What is Dianette?

Dianette (Also known as Diane 35) is essentially an ethinyl oestradiol oral contraceptive pill with the antiandrogen cyproterone acetate used for the treatment of hirsutism and acne. In most respects all the advice for any combined oral contraceptive pill pertains. Dianette is used for treatment of hirsutism and acne and is not generally recommended otherwise for birth control.

What is hirsutism?

Hirsutism is characterised by excess body hair in a typically male distribution. The hair is pigmented and thick. It may be particularly obvious when it is on the moustache or beard areas. The other common sites are the chest, abdomen, thighs and back. Pubic hair growth may extend upward from the usual bikini-line to the middle of the abdomen (umbilicus) (Figure 8.1). For a woman to be hirsute is understandably embarassing.


Figure 8.1 Hirsutism - Excess Hair Distribution

What is cyproterone acetate?

Cyproterone acetate is an anti-androgen; it competes at the receptor sites (hormones) with androgens and reduces their effects. Androgens are male hormones and are produced by women as well as men. They stimulate the growth of the skin, including the sebaceous glands that produce oil (sebum), and the hair that grows from the skin. If your body produces too much androgen, or if your skin is particularly sensitive to the effects of androgens, the sebaceous glands may produce too much sebum. This can cause the sebaceous glands to become blocked, resulting in infection, inflammation and acne spots. The androgens may also cause excessive growth of the hair on the face and body - hirsutism. Both these problems are common in women with polycystic ovary syndrome (PCOS).

Dianette (also known as Diane 35) tablets contain two active ingredients, cyproterone acetate and ethinylestradiol. This combination of medicines is also known as co-cyprindiol. Co-cyprindiol tablets are also available without a brand name, ie as the generic medicine.

Each pack of Dianette contains three strips of 21 tablets.

Each Dianette contains the active ingredients cyproterone acetate 2mg and ethinylestradiol 35 micrograms.

Cyproterone acetate is used to prevent these actions of the androgens. It works by blocking the receptors in the body that the androgens normally work on. This means that the androgens can no longer affect the skin or the hair and acne and hirsutism can improve. Cyproterone acetate also decreases the production of androgens by the ovaries, so that there are less of these male hormones circulating.

Higher dose cyproterone acetate may be considered. It is prescribed in a 'reverse-sequential dose regimen' when there is an inadequate response to previous medication. Usually, progestogens are taken in the latter half of cyclical oestrogen therapy, in HRT for example (HRT and progestogen). Cyproterone acetate is stored in the fat tissues and when it is administered late in the cycle there is a tendency for the period to be delayed. Cyproterone acetate 50mg or 100mg is, therefore, given on the first 10 days of each course of the pill. When cyproterone acetate is given in combination with the pill, it is likely to reduce hair growth, lighten the hair colour, and decrease the hair thickness in hirsute areas. Your doctor may re quest blood tests from time to time to check hormone levels and to ensure that your chemistry is not being affected adversely. Until recently, it was believed that cyproterone pills (Dianette) carried a greater risk of being associated with thromboembolism. This no longer appears valid.2007-01

Medical treatments for hirsutism are not rapidly effective, overnight remedies. New hair follicles are developing all the time and each lasts for about three years. In one study of hirsute patients, 10-20% of patients were improving after six months and 90% were happy after 36 months. These treatments only work whilst they are being taken. They do not cure the underlying abnormality so that when treatment is discontinued the hirsutism may recur.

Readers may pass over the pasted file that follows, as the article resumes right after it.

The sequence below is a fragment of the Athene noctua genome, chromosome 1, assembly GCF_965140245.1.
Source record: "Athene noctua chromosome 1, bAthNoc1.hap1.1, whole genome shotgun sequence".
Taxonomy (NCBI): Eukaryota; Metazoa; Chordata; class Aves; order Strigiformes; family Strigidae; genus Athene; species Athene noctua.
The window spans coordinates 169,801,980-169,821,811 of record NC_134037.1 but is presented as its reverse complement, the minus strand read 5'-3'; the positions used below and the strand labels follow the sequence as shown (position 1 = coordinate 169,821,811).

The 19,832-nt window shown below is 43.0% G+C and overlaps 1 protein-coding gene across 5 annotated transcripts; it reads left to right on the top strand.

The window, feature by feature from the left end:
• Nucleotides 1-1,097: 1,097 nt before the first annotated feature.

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What side effects could I have whilst taking Dianette?

The vast majority of patients taking Dianette feel very well but, as with any medicine that has benefits, some minor side effects are occasionally reported. These include:

  • altered body weight (some gain a few pounds and others lose a little).
  • nausea (feeling sick) and vomiting.
  • mastalgia (breast tenderness).
  • headaches (Dianette should be stopped if they become severe).
  • altered libido (sex drive - Q15.5) with many women noticing an increase and others a reduction.
  • depression.
  • reduced or absent menstrual flow (Q15.4 ;24.17A).

These side effects usually settle within two or three months.

What is the effect of birth pills on body weight?

All of us are intermittently gaining or losing weight.

Inevitably some patients find that they gain weight around the time of starting Dianette but others observe a weight loss.

In a personal computer search of the medical literature from 1966 to date I found exactly fifty papers (articles in medical journals) where weight change in relation to Dianette had been studied.

  • Thirty-six papers indicated no change, eleven found an increase varying from 0.3kg to 2.4Kg.
  • Three papers found weight loss with the combined oral contraceptive pill for women who were overweight or who had polycystic ovaries.

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Will Dianette increase my vaginal discharge?

Cervical ectopy (erosion - cervical erosion) appears to be more common in women taking the combined oral contraceptive pill although the newer lower dose pill seem to cause this less frequently. Cervical ectopy only requires treatment if there are persistent significant symptoms after excluding other problems such as infection. Contrary to popular belief, there is no evidence that Dianette increases the incidence of candida (thrush).

Does Dianette increase my chance of pelvic infections?

There is no increase in the incidence of Candida infection in pill users. The incidence is the same as in women with intrauterine devices and those using no contraception. Bacterial infections that gain entry to the pelvis through the cervix are less common in pill users as the progestogen makes the cervical mucus thick. However, there is no protection against viruses or chlamydia.

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What is the relationship between Dianette and fibroids?